Pope Emeritus and the goblet of fire

Pope Emeritus and the goblet of fire

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Your guide to understanding the Conclave.

In August of 2005, Pope Benedict XVI called out to pilgrims from a boat traveling down the Rhine: “Open wide your hearts to God! Let yourselves be surprised by Christ!” and I fell to my knees. I traveled to the Motherland of the Pope Emeritus to hear a mes­sage of hope and encouragement. For Roman Catholics all over the world, Benedict XVI’s reign, and his stepping down from the Chair of St. Peter have been signs of his grace, humility, and love for the Church.

Pope Benedict, now known as the Pope Emeritus (Emeritus from the Latin meaning that ‘he has served his time’), has chosen to dedicate the rest of his life to prayer, and though now he is living in the Pope’s summer resi­dence (The ‘Castel Gandolfo’) soon he will be moved into the monastery within the Vatican.

So now, as we prepare to find out who the next Pope could be, here are some things to look out for:

1. For the first time in a long time, Catholics are talking about the real possibility of a non-European Pope. There are currently 62 voting Car­dinals from Europe, 19 from Latin America, 14 from North America, 11  from Africa, 11 from Asia, and 1 from Oceania. My (inconsequential) vote is for Cardinal Marc Ouellet, the French- Canadian Cardinal who “taught” me how to roll Maple Taffy!

2. People have been asking, “What if the Cardinals elected a Pope who believed that women should be or­dained? What if they elected a Pro- Choice Pope? Orthodox Catholics aren’t worried. However, there are some controversial issues that the Pope could change, like the ability of Latin Rite priests to marry. The celi­bate priesthood is a traditional teach­ing but not a doctrine, so it could be changed.

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3. What if we had our first black Pope? Too late. We already had our first black pope, or at least our first Af­rican pope: in the early Church there were three: Pope St Victor I, Pope St Miltiades, and Pope St Gelasius. The current African “favourite” is Cardinal Peter Turkson of Ghana, a member of the Roman Curia (the Pope’s closest advisors).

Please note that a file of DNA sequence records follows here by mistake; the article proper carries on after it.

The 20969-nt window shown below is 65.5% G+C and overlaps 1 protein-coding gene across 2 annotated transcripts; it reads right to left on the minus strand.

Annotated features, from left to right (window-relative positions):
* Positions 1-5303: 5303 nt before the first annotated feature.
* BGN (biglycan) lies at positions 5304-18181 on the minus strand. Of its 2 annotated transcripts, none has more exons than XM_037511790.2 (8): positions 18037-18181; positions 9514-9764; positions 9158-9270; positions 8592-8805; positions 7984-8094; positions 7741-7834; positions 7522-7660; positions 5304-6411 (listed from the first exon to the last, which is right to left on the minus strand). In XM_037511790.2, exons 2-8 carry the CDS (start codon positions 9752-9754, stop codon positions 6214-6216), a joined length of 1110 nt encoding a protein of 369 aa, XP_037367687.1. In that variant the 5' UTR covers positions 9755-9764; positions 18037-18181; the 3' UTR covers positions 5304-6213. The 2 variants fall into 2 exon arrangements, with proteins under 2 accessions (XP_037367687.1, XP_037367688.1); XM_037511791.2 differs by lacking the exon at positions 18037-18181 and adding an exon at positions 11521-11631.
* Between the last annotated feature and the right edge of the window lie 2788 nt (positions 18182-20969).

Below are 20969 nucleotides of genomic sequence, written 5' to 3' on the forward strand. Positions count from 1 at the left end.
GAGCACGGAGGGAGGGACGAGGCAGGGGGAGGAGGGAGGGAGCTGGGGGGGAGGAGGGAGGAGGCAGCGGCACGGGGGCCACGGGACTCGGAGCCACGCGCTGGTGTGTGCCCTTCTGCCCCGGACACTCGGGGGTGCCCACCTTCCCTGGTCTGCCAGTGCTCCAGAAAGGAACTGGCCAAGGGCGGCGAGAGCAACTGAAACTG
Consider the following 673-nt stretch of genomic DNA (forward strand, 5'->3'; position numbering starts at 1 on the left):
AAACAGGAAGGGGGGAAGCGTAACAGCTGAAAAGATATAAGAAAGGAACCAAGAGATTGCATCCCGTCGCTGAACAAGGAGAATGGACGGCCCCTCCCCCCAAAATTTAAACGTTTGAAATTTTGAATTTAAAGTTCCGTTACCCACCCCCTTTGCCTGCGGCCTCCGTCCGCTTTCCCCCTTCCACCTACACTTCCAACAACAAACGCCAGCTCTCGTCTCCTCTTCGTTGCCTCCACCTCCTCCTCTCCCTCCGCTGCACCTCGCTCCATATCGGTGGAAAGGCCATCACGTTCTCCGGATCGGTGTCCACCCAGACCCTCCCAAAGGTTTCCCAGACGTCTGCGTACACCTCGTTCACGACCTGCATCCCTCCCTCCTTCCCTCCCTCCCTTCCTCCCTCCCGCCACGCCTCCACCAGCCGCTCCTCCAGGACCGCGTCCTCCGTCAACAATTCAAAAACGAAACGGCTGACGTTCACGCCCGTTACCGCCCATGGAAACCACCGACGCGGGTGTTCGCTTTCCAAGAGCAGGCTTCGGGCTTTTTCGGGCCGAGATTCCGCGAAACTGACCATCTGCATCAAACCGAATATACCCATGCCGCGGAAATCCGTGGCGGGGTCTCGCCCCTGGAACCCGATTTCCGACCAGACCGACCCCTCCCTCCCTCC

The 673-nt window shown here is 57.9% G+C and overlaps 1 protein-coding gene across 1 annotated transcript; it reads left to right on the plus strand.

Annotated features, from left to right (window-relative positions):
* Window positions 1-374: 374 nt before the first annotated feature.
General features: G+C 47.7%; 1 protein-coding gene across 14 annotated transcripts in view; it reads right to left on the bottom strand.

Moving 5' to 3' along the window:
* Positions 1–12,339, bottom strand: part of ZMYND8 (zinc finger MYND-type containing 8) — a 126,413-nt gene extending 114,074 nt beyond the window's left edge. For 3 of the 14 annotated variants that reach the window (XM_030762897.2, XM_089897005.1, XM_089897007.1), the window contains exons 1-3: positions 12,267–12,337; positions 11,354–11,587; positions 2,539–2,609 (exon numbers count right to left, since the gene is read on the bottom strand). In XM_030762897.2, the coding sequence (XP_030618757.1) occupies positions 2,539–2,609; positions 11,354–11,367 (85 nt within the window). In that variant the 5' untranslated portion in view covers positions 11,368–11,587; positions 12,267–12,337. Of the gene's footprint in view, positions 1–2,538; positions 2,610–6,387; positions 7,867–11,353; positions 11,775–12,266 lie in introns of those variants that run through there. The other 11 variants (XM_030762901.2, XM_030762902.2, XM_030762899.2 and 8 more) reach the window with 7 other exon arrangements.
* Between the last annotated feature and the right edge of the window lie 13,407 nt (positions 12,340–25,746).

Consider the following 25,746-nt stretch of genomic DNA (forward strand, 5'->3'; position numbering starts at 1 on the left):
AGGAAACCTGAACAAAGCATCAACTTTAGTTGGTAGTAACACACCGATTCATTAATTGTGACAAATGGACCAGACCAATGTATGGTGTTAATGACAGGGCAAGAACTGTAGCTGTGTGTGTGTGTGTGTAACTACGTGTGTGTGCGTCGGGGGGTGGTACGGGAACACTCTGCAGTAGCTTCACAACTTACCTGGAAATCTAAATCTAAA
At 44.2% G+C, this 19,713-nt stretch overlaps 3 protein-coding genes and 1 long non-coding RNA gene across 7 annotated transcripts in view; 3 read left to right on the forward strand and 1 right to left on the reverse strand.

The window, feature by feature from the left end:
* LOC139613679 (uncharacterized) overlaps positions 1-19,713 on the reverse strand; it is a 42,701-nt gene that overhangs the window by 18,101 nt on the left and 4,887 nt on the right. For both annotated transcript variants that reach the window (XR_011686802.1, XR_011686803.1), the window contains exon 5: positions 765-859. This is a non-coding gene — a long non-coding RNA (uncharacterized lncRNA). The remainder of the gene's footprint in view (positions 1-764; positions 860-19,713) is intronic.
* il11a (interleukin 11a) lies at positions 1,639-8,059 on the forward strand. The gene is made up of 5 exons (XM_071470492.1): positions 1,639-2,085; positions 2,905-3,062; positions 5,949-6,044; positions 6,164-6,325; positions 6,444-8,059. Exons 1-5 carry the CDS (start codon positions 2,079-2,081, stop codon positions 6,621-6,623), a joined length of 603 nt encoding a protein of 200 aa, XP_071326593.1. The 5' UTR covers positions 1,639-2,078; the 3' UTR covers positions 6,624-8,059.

4. Historically, until Pope John Paul II was succeeded by Pope Bene­dict XVI, we never went more than two Popes without an Italian. Our last Ital­ian Pope was John XXIII, so if you’re keeping track, we’re due for a Roman.

All 117 or so of the active Cardinals (those younger than 80 as of the date Pope Benedict resigned) will vote by writing the name of the person they wish to see elected on a ballot, fold­ing it twice, and saying the words “I call as my witness Christ the Lord who will be my judge, that my vote is given to the one who before God I think should be elected”, and place it in a receptacle on the altar of the Chapel. Once all the votes are submitted, they are counted by three randomly select­ed ‘Scrutineers’ (also Cardinals).

In order for a Cardinal to be elected as the new Pontiff, he must have received two thirds of the votes, plus 1. If this doesn’t occur, the bal­lots are burned with a chemical which makes the smoke black alerting those watching that a new Pope has not been elected. In that case, the Cardi­nals will reconvene in the afternoon and vote again. Once a new Pope has been successfully elected, the ballots are burned alone, the naturally white smoke alerting the Church that a new Pope has been chosen.

Top that when you elect a new President, TWU. I dare you.

What the Hill?

What the Hill?

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